Journalists often refer to the summer holiday period of July and August as the ?silly season,? when the search for hard news becomes increasingly desperate. Usually the LBO market at this time is a little less frenetic than normal as well. But this year, recent events in Europe have provided evidence to the contrary. Not only have there been deals aplenty, but also new records were being established with respect to their size. This should give beleaguered LBO debt market participants in search of assets to plump out their balance sheets or to shore up their limping CDO funds some cause for hope.
With so much debt about to be syndicated, the air will soon begin to buzz with debate as invitees focus on that perennial triangle of issues which they compare between deals: How much leverage? What's the pricing? And, the difficult bit, what's the quality of the underlying businesses being funded?
The first question is particularly relevant in the context of this summer, for one trend that has been emerging is that leverage levels appear to be beginning to creep upwards again. Take, for example, the number of recent deals where total debt levels exceeded five times EBITDA – the market's common yardstick for leverage.
Topping this list is PAI's secondary buyout of industrial linen provider Elis at a mooted 6.3x; behind this comes ABN Amro Capital's acquisition of the Channel Island ferry operator Commodore Group at 5.5x; CDR's purchase of Brake Brothers is next on the list at 5.4x, together with, admittedly both somewhat earlier in the year, BC Partners' purchase of Italian cheese and dairy group Galbani from Danone and HSBC Private Equity's buyout of Dignity Caring Funeral Services; and finally the July sale by France Telecom of its transmission towers business Télédiffusion de France at 5.1x. There have also been a host of transactions at between 4.5x and 5x, including, based on what information is currently available, the super heavyweights of Madison Dearborn's take private of Irish-based packaging company Jefferson Smurfit and the KKR-led purchase of Legrand from Schneider Electric, where, collectively, a total of €6.5bn in debt is to be raised.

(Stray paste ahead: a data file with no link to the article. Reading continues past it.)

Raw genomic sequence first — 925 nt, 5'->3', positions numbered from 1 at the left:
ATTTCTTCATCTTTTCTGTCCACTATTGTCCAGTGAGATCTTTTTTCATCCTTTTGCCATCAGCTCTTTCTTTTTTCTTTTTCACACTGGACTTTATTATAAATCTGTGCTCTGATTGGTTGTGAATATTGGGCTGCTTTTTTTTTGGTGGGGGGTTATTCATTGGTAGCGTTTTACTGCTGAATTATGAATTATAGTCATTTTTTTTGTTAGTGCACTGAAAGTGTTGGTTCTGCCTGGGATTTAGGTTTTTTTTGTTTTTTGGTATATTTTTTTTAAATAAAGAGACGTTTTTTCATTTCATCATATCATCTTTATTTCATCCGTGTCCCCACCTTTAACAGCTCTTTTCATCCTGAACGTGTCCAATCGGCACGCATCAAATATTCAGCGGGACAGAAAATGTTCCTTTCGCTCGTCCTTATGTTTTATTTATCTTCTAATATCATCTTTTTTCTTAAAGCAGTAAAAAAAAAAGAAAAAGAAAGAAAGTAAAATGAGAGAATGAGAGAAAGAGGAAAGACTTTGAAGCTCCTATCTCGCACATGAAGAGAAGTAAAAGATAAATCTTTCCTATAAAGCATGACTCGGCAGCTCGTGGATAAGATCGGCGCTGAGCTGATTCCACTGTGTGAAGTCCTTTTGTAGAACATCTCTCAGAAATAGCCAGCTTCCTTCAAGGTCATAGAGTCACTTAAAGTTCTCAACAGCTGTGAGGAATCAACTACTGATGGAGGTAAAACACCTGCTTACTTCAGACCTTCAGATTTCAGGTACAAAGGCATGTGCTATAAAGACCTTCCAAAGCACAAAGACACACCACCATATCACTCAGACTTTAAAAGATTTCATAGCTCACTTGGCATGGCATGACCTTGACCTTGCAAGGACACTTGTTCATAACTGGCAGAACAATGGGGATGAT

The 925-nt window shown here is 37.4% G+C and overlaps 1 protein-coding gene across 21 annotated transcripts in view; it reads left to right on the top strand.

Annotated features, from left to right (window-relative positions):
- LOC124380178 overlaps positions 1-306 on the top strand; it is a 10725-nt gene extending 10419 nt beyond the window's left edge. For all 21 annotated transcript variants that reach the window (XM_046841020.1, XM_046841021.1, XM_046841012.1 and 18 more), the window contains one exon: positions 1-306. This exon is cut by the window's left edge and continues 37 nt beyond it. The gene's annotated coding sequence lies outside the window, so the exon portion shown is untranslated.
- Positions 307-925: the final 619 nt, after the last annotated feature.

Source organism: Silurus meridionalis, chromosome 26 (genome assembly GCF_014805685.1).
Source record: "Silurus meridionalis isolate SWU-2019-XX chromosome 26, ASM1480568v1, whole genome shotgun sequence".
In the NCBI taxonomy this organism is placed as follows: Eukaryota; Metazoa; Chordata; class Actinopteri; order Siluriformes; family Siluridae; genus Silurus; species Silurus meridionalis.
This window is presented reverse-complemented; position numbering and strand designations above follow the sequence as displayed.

Where is the comfort zone?
Most arrangers will agree that for the ?right? kind of business, such eye-watering levels of leverage are entirely plausible. Indeed, both Galbani and Dignity proved very successful in the market thanks to the stability and predictability of their respective industry sectors, food and death. Equally positive assessments can be made about companies in defensible niches supplying a unique service or a clear sector leader – as will be argued in respect of Elis, Brake Brothers, Commodore Group and Télédiffusion de France. However, does the business profile of the packaging and electrical components sectors match the leverage levels indicated for Jefferson Smurfit and Legrand? And could it be that the highly competitive nature of their respective sales has pushed pricing up more than a notch too far?
In addressing such questions, it is appropriate to remember the context. Higher leverage levels have, in the past, been a sign of a hot market. However, higher ratios may equally be a result of a low denominator as they are a high numerator. In other words, if EBITDA is low but expected to turn around, couldn't the resulting leverage be high? The answer, quite clearly, is yes, because a ratio only ever represents a single point in time. The more difficult problem with leverage levels has always been the issue of where the comfort zone is in terms of assumed future growth, as any business can withstand what appear to be excruciating amounts of debt if its EBITDA projections resemble the infamous ?hockey stick? profile.
Initial indications suggest that the underwriting community has positively embraced both the Legrand and Jefferson Smurfit deals. Clearly the question as to whether these are over-leveraged transactions will be answered for certain in the near future, but, as investors seek to join the seeming headlong rush towards these and other deals, they will do well to remember that the silly season can affect even the most sober-minded.